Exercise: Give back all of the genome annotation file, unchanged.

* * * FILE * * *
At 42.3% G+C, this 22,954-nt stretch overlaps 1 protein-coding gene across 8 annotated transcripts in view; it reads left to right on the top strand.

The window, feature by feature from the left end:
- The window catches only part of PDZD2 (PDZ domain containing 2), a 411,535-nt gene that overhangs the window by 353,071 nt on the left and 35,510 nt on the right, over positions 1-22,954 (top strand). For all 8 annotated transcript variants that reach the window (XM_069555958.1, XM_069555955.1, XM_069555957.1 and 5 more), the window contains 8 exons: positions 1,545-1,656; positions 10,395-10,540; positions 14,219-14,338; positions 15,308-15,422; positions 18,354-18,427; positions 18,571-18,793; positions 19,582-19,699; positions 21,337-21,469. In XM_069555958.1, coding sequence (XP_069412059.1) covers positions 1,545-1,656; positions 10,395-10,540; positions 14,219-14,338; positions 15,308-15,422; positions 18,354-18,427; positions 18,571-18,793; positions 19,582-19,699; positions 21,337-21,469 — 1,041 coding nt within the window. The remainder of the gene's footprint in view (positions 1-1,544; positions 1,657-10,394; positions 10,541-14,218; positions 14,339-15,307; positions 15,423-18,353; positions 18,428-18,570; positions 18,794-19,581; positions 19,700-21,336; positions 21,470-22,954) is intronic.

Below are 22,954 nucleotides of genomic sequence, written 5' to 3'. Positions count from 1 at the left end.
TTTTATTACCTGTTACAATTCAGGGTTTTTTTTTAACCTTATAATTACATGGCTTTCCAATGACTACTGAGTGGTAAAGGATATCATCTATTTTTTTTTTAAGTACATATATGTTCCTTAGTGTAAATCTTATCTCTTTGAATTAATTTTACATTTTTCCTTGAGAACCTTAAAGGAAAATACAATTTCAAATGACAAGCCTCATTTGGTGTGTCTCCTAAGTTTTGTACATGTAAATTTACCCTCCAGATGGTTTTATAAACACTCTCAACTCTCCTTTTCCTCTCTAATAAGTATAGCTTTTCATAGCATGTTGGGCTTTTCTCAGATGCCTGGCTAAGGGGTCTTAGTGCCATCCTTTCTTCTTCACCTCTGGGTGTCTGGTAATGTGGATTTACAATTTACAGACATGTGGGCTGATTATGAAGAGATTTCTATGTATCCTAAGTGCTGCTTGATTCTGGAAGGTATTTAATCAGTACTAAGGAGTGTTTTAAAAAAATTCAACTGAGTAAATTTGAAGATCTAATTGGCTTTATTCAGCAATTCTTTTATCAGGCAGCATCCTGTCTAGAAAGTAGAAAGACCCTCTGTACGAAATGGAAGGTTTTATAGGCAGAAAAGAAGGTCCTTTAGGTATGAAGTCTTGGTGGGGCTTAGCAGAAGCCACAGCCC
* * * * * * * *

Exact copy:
At 42.3% G+C, this 22,954-nt stretch overlaps 1 protein-coding gene across 8 annotated transcripts in view; it reads left to right on the top strand.

The window, feature by feature from the left end:
- The window catches only part of PDZD2 (PDZ domain containing 2), a 411,535-nt gene that overhangs the window by 353,071 nt on the left and 35,510 nt on the right, over positions 1-22,954 (top strand). For all 8 annotated transcript variants that reach the window (XM_069555958.1, XM_069555955.1, XM_069555957.1 and 5 more), the window contains 8 exons: positions 1,545-1,656; positions 10,395-10,540; positions 14,219-14,338; positions 15,308-15,422; positions 18,354-18,427; positions 18,571-18,793; positions 19,582-19,699; positions 21,337-21,469. In XM_069555958.1, coding sequence (XP_069412059.1) covers positions 1,545-1,656; positions 10,395-10,540; positions 14,219-14,338; positions 15,308-15,422; positions 18,354-18,427; positions 18,571-18,793; positions 19,582-19,699; positions 21,337-21,469 — 1,041 coding nt within the window. The remainder of the gene's footprint in view (positions 1-1,544; positions 1,657-10,394; positions 10,541-14,218; positions 14,339-15,307; positions 15,423-18,353; positions 18,428-18,570; positions 18,794-19,581; positions 19,700-21,336; positions 21,470-22,954) is intronic.

Below are 22,954 nucleotides of genomic sequence, written 5' to 3'. Positions count from 1 at the left end.
TTTTATTACCTGTTACAATTCAGGGTTTTTTTTTAACCTTATAATTACATGGCTTTCCAATGACTACTGAGTGGTAAAGGATATCATCTATTTTTTTTTTAAGTACATATATGTTCCTTAGTGTAAATCTTATCTCTTTGAATTAATTTTACATTTTTCCTTGAGAACCTTAAAGGAAAATACAATTTCAAATGACAAGCCTCATTTGGTGTGTCTCCTAAGTTTTGTACATGTAAATTTACCCTCCAGATGGTTTTATAAACACTCTCAACTCTCCTTTTCCTCTCTAATAAGTATAGCTTTTCATAGCATGTTGGGCTTTTCTCAGATGCCTGGCTAAGGGGTCTTAGTGCCATCCTTTCTTCTTCACCTCTGGGTGTCTGGTAATGTGGATTTACAATTTACAGACATGTGGGCTGATTATGAAGAGATTTCTATGTATCCTAAGTGCTGCTTGATTCTGGAAGGTATTTAATCAGTACTAAGGAGTGTTTTAAAAAAATTCAACTGAGTAAATTTGAAGATCTAATTGGCTTTATTCAGCAATTCTTTTATCAGGCAGCATCCTGTCTAGAAAGTAGAAAGACCCTCTGTACGAAATGGAAGGTTTTATAGGCAGAAAAGAAGGTCCTTTAGGTATGAAGTCTTGGTGGGGCTTAGCAGAAGCCACAGCCC